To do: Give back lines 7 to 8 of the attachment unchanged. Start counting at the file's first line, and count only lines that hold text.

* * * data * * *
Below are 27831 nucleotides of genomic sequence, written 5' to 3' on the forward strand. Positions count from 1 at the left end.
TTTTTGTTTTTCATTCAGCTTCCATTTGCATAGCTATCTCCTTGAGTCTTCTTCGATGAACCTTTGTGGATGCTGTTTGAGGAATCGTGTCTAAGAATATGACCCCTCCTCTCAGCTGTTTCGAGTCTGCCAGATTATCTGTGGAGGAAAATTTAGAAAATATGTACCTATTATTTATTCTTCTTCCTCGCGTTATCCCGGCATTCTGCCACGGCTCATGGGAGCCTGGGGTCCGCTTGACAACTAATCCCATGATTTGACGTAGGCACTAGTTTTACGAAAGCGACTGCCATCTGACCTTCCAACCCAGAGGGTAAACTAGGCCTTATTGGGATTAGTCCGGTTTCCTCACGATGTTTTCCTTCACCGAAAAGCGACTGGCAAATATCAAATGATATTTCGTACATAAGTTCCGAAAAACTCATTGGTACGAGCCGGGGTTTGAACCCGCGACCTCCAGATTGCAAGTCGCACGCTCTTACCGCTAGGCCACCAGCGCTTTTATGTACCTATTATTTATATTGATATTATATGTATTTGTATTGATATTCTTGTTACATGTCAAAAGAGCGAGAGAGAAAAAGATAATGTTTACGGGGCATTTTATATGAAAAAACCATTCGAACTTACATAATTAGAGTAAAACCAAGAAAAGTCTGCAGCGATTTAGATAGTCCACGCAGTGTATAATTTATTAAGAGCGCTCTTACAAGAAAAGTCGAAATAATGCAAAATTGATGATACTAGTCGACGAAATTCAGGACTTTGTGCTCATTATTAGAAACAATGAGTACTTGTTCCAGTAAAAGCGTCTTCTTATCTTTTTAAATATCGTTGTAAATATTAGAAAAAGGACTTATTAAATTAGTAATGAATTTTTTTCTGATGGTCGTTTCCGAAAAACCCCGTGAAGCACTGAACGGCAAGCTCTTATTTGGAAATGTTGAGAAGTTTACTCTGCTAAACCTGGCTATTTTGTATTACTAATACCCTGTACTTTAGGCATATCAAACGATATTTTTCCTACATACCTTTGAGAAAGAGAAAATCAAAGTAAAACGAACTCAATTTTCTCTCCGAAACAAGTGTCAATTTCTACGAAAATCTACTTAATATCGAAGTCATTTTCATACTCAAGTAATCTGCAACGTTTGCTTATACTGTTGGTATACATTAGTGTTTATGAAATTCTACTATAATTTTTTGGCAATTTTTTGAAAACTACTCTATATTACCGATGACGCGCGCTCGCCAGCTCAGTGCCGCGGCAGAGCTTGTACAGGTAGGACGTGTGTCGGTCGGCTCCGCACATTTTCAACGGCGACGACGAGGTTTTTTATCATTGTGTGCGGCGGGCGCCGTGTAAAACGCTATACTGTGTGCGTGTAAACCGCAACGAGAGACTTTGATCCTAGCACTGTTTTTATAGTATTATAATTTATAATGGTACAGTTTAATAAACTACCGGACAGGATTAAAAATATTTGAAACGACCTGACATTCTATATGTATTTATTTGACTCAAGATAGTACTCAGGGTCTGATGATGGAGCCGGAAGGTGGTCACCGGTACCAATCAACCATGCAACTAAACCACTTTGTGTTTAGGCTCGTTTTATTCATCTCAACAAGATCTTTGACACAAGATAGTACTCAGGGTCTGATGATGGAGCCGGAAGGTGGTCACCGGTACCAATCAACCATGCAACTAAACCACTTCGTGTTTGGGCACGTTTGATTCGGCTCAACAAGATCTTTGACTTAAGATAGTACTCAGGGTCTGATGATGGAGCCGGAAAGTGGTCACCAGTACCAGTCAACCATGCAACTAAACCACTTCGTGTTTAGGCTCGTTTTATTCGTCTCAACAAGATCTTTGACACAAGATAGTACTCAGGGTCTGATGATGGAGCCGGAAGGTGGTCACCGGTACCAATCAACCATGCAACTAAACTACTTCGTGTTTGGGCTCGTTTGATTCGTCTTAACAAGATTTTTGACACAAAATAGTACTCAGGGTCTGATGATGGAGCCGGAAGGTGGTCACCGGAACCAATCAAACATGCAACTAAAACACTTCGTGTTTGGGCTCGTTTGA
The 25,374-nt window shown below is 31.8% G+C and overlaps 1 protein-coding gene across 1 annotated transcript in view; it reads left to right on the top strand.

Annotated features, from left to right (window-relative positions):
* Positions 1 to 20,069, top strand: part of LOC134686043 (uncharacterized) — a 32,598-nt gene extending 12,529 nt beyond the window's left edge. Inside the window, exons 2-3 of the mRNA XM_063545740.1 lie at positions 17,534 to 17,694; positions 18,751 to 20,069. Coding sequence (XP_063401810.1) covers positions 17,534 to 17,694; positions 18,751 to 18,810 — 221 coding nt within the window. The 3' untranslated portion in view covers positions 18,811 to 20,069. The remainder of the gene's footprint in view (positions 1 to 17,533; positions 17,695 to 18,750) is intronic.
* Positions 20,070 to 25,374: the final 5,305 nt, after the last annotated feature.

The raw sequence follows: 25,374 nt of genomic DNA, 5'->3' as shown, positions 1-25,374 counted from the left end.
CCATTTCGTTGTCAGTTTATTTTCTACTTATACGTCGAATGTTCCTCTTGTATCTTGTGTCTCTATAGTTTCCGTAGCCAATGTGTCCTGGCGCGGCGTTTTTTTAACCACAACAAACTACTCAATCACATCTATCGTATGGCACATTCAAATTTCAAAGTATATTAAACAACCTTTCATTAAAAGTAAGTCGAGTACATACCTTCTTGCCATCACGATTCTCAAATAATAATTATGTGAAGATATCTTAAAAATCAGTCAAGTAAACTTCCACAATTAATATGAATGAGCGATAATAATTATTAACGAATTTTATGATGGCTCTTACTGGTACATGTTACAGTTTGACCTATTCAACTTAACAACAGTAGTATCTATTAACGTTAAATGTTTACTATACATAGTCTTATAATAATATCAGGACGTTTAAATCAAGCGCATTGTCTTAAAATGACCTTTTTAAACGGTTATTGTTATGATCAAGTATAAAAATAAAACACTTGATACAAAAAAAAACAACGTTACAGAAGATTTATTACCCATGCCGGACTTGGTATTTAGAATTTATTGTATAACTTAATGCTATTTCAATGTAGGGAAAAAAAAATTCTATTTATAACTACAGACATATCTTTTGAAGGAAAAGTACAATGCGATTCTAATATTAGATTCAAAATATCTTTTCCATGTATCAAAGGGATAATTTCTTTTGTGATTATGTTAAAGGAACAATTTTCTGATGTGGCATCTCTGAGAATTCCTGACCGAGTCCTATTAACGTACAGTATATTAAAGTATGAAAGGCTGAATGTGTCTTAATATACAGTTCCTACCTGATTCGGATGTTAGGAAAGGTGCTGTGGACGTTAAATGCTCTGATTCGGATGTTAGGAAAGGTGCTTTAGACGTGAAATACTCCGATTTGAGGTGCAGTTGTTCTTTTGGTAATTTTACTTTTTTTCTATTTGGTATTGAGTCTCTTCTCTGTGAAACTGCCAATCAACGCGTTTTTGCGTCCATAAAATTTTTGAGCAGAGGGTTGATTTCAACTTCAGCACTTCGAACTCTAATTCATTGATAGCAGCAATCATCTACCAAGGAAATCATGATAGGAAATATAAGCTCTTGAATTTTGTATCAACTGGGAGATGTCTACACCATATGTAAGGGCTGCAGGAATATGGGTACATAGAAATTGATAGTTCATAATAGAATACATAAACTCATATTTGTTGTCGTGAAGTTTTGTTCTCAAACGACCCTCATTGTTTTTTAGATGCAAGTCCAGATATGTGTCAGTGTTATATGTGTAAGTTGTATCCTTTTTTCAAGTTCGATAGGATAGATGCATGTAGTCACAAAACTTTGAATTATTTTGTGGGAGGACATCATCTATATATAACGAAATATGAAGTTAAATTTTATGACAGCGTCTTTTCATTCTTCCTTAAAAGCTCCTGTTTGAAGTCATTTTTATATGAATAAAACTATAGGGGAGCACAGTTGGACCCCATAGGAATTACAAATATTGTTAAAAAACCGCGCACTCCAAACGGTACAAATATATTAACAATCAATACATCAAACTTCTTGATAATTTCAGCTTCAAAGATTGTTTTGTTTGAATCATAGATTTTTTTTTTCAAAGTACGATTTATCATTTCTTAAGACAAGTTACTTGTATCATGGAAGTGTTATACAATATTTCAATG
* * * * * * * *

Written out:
The raw sequence follows: 25,374 nt of genomic DNA, 5'->3' as shown, positions 1-25,374 counted from the left end.
CCATTTCGTTGTCAGTTTATTTTCTACTTATACGTCGAATGTTCCTCTTGTATCTTGTGTCTCTATAGTTTCCGTAGCCAATGTGTCCTGGCGCGGCGTTTTTTTAACCACAACAAACTACTCAATCACATCTATCGTATGGCACATTCAAATTTCAAAGTATATTAAACAACCTTTCATTAAAAGTAAGTCGAGTACATACCTTCTTGCCATCACGATTCTCAAATAATAATTATGTGAAGATATCTTAAAAATCAGTCAAGTAAACTTCCACAATTAATATGAATGAGCGATAATAATTATTAACGAATTTTATGATGGCTCTTACTGGTACATGTTACAGTTTGACCTATTCAACTTAACAACAGTAGTATCTATTAACGTTAAATGTTTACTATACATAGTCTTATAATAATATCAGGACGTTTAAATCAAGCGCATTGTCTTAAAATGACCTTTTTAAACGGTTATTGTTATGATCAAGTATAAAAATAAAACACTTGATACAAAAAAAAACAACGTTACAGAAGATTTATTACCCATGCCGGACTTGGTATTTAGAATTTATTGTATAACTTAATGCTATTTCAATGTAGGGAAAAAAAAATTCTATTTATAACTACAGACATATCTTTTGAAGGAAAAGTACAATGCGATTCTAATATTAGATTCAAAATATCTTTTCCATGTATCAAAGGGATAATTTCTTTTGTGATTATGTTAAAGGAACAATTTTCTGATGTGGCATCTCTGAGAATTCCTGACCGAGTCCTATTAACGTACAGTATATTAAAGTATGAAAGGCTGAATGTGTCTTAATATACAGTTCCTACCTGATTCGGATGTTAGGAAAGGTGCTGTGGACGTTAAATGCTCTGATTCGGATGTTAGGAAAGGTGCTTTAGACGTGAAATACTCCGATTTGAGGTGCAGTTGTTCTTTTGGTAATTTTACTTTTTTTCTATTTGGTATTGAGTCTCTTCTCTGTGAAACTGCCAATCAACGCGTTTTTGCGTCCATAAAATTTTTGAGCAGAGGGTTGATTTCAACTTCAGCACTTCGAACTCTAATTCATTGATAGCAGCAATCATCTACCAAGGAAATCATGATAGGAAATATAAGCTCTTGAATTTTGTATCAACTGGGAGATGTCTACACCATATGTAAGGGCTGCAGGAATATGGGTACATAGAAATTGATAGTTCATAATAGAATACATAAACTCATATTTGTTGTCGTGAAGTTTTGTTCTCAAACGACCCTCATTGTTTTTTAGATGCAAGTCCAGATATGTGTCAGTGTTATATGTGTAAGTTGTATCCTTTTTTCAAGTTCGATAGGATAGATGCATGTAGTCACAAAACTTTGAATTATTTTGTGGGAGGACATCATCTATATATAACGAAATATGAAGTTAAATTTTATGACAGCGTCTTTTCATTCTTCCTTAAAAGCTCCTGTTTGAAGTCATTTTTATATGAATAAAACTATAGGGGAGCACAGTTGGACCCCATAGGAATTACAAATATTGTTAAAAAACCGCGCACTCCAAACGGTACAAATATATTAACAATCAATACATCAAACTTCTTGATAATTTCAGCTTCAAAGATTGTTTTGTTTGAATCATAGATTTTTTTTTTCAAAGTACGATTTATCATTTCTTAAGACAAGTTACTTGTATCATGGAAGTGTTATACAATATTTCAATG